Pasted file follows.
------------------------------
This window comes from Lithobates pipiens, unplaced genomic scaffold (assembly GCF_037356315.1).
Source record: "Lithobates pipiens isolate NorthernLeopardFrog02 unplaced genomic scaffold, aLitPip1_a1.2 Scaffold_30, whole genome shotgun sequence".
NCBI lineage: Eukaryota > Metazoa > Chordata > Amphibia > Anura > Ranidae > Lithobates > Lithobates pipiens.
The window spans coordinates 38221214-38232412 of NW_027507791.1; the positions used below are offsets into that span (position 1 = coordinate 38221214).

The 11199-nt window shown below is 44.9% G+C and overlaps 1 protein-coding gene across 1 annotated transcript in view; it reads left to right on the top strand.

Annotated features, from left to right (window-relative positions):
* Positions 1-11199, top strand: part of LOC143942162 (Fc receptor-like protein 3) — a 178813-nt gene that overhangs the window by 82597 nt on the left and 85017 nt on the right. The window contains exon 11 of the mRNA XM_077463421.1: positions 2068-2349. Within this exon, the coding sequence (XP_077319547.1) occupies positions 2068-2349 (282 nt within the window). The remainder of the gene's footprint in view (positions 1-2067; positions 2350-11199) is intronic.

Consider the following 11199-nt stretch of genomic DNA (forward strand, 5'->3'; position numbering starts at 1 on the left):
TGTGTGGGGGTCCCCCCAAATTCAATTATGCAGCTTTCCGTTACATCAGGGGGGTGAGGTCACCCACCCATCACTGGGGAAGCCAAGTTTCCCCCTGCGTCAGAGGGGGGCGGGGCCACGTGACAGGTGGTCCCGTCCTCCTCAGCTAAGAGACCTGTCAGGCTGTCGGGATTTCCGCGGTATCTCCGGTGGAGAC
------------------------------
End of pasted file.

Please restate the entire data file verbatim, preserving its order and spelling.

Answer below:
This window comes from Lithobates pipiens, unplaced genomic scaffold (assembly GCF_037356315.1).
Source record: "Lithobates pipiens isolate NorthernLeopardFrog02 unplaced genomic scaffold, aLitPip1_a1.2 Scaffold_30, whole genome shotgun sequence".
NCBI lineage: Eukaryota > Metazoa > Chordata > Amphibia > Anura > Ranidae > Lithobates > Lithobates pipiens.
The window spans coordinates 38221214-38232412 of NW_027507791.1; the positions used below are offsets into that span (position 1 = coordinate 38221214).

The 11199-nt window shown below is 44.9% G+C and overlaps 1 protein-coding gene across 1 annotated transcript in view; it reads left to right on the top strand.

Annotated features, from left to right (window-relative positions):
* Positions 1-11199, top strand: part of LOC143942162 (Fc receptor-like protein 3) — a 178813-nt gene that overhangs the window by 82597 nt on the left and 85017 nt on the right. The window contains exon 11 of the mRNA XM_077463421.1: positions 2068-2349. Within this exon, the coding sequence (XP_077319547.1) occupies positions 2068-2349 (282 nt within the window). The remainder of the gene's footprint in view (positions 1-2067; positions 2350-11199) is intronic.

Consider the following 11199-nt stretch of genomic DNA (forward strand, 5'->3'; position numbering starts at 1 on the left):
TGTGTGGGGGTCCCCCCAAATTCAATTATGCAGCTTTCCGTTACATCAGGGGGGTGAGGTCACCCACCCATCACTGGGGAAGCCAAGTTTCCCCCTGCGTCAGAGGGGGGCGGGGCCACGTGACAGGTGGTCCCGTCCTCCTCAGCTAAGAGACCTGTCAGGCTGTCGGGATTTCCGCGGTATCTCCGGTGGAGAC